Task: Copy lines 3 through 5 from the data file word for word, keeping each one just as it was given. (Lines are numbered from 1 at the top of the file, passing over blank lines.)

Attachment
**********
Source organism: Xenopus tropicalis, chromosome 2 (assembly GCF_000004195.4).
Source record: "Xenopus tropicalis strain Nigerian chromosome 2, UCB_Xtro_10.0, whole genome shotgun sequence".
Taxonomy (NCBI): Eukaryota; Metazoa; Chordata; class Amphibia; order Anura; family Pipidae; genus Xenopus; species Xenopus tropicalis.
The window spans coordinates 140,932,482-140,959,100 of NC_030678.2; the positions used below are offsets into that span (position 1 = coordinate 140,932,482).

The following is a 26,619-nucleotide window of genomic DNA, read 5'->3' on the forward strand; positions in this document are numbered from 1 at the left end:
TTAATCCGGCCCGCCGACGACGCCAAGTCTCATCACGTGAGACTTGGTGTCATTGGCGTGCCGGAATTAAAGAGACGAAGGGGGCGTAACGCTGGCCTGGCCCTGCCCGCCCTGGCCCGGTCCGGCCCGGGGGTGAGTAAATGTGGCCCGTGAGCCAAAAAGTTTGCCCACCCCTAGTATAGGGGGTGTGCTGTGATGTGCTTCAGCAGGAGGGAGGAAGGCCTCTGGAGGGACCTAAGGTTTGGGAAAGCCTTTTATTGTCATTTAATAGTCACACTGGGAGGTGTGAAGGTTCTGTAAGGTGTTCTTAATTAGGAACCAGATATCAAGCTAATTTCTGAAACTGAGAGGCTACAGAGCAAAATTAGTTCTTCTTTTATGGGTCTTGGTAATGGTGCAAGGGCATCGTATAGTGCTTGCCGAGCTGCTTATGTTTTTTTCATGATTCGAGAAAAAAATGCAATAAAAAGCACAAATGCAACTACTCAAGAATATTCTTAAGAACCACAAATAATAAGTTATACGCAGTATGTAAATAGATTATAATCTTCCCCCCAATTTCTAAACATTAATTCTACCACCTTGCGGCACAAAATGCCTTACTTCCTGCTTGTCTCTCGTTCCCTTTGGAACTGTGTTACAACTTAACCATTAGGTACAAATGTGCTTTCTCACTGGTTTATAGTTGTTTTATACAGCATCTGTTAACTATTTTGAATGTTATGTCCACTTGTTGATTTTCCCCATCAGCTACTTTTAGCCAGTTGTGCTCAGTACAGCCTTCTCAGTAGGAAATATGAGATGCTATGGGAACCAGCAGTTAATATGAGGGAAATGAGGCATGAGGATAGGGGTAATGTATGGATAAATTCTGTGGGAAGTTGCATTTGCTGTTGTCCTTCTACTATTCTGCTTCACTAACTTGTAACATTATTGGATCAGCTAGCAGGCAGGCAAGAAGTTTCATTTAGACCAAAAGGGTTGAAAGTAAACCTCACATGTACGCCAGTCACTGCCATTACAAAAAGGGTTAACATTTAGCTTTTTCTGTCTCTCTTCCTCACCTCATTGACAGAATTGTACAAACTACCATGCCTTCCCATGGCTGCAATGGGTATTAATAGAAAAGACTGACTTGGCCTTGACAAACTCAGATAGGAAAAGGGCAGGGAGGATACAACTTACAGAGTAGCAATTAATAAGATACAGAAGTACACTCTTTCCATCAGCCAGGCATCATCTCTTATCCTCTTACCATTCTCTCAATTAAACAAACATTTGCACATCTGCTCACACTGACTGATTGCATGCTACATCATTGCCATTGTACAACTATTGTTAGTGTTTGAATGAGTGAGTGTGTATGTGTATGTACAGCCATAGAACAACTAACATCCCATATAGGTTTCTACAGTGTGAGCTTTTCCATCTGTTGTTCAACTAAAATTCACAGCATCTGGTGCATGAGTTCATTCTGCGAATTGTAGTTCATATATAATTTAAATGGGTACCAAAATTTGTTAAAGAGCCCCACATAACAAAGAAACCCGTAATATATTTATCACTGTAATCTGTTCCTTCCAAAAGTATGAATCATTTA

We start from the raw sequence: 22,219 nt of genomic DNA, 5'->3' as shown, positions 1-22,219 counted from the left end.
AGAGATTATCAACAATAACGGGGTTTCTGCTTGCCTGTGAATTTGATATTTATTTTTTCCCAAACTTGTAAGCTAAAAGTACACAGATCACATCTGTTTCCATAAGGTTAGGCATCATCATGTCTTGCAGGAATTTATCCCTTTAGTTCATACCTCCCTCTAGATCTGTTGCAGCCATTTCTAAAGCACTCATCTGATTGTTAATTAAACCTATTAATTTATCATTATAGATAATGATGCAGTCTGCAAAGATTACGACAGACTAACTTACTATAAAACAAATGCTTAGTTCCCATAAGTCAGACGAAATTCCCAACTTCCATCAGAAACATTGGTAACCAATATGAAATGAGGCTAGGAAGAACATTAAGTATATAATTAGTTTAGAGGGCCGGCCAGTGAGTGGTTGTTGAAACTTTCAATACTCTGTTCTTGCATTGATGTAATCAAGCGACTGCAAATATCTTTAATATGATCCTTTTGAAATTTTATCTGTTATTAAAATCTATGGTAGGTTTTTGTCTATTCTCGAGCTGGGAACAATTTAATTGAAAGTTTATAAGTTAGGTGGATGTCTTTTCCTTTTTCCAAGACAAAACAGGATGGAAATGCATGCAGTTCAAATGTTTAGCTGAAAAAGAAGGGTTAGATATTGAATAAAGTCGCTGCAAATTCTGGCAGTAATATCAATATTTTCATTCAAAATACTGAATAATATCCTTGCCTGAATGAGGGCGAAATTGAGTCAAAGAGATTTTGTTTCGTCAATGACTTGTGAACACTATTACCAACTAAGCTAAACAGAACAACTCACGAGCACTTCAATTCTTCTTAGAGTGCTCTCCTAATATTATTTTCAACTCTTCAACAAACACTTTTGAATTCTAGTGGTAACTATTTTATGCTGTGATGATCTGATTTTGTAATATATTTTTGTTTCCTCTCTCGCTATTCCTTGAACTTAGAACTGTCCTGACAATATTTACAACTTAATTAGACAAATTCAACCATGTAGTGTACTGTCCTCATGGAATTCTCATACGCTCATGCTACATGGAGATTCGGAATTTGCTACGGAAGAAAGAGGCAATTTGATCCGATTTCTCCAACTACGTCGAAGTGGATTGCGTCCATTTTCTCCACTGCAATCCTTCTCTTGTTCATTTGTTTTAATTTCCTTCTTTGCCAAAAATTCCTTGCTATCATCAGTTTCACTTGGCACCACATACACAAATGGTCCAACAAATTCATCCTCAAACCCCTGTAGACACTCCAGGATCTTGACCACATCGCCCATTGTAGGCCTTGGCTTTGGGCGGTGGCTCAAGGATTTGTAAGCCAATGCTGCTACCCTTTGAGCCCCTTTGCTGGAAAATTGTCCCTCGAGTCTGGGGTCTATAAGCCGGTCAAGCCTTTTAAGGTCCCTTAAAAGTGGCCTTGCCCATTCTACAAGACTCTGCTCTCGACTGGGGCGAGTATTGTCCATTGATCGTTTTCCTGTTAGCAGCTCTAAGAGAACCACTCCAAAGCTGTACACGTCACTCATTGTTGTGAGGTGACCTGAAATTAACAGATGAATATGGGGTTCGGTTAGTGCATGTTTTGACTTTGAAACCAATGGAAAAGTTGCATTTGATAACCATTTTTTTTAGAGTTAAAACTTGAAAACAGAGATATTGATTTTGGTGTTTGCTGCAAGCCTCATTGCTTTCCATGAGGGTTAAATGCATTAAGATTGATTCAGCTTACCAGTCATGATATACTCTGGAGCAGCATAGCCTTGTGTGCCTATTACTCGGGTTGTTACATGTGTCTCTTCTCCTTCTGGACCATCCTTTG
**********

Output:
Taxonomy (NCBI): Eukaryota; Metazoa; Chordata; class Amphibia; order Anura; family Pipidae; genus Xenopus; species Xenopus tropicalis.
The window spans coordinates 140,932,482-140,959,100 of NC_030678.2; the positions used below are offsets into that span (position 1 = coordinate 140,932,482).

The following is a 26,619-nucleotide window of genomic DNA, read 5'->3' on the forward strand; positions in this document are numbered from 1 at the left end: